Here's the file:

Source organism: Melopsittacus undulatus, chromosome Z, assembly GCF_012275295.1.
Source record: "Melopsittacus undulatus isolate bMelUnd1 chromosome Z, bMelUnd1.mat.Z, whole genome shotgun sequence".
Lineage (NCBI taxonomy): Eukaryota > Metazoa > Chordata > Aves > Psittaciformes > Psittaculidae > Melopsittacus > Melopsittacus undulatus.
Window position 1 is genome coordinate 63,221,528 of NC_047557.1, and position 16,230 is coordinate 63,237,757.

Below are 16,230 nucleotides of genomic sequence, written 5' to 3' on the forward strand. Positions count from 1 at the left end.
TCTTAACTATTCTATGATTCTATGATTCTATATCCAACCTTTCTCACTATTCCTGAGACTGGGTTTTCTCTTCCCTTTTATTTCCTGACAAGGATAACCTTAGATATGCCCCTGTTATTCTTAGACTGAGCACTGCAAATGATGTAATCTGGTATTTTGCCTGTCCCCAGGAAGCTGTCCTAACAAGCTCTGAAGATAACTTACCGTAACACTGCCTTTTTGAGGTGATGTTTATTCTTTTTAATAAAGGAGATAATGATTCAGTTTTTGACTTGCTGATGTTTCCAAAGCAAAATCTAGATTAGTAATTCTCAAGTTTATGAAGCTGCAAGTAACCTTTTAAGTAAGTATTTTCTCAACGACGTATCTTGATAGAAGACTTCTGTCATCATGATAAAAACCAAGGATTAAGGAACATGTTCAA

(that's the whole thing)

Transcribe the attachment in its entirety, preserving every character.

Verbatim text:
Source organism: Melopsittacus undulatus, chromosome Z, assembly GCF_012275295.1.
Source record: "Melopsittacus undulatus isolate bMelUnd1 chromosome Z, bMelUnd1.mat.Z, whole genome shotgun sequence".
Lineage (NCBI taxonomy): Eukaryota > Metazoa > Chordata > Aves > Psittaciformes > Psittaculidae > Melopsittacus > Melopsittacus undulatus.
Window position 1 is genome coordinate 63,221,528 of NC_047557.1, and position 16,230 is coordinate 63,237,757.

Below are 16,230 nucleotides of genomic sequence, written 5' to 3' on the forward strand. Positions count from 1 at the left end.
TCTTAACTATTCTATGATTCTATGATTCTATATCCAACCTTTCTCACTATTCCTGAGACTGGGTTTTCTCTTCCCTTTTATTTCCTGACAAGGATAACCTTAGATATGCCCCTGTTATTCTTAGACTGAGCACTGCAAATGATGTAATCTGGTATTTTGCCTGTCCCCAGGAAGCTGTCCTAACAAGCTCTGAAGATAACTTACCGTAACACTGCCTTTTTGAGGTGATGTTTATTCTTTTTAATAAAGGAGATAATGATTCAGTTTTTGACTTGCTGATGTTTCCAAAGCAAAATCTAGATTAGTAATTCTCAAGTTTATGAAGCTGCAAGTAACCTTTTAAGTAAGTATTTTCTCAACGACGTATCTTGATAGAAGACTTCTGTCATCATGATAAAAACCAAGGATTAAGGAACATGTTCAA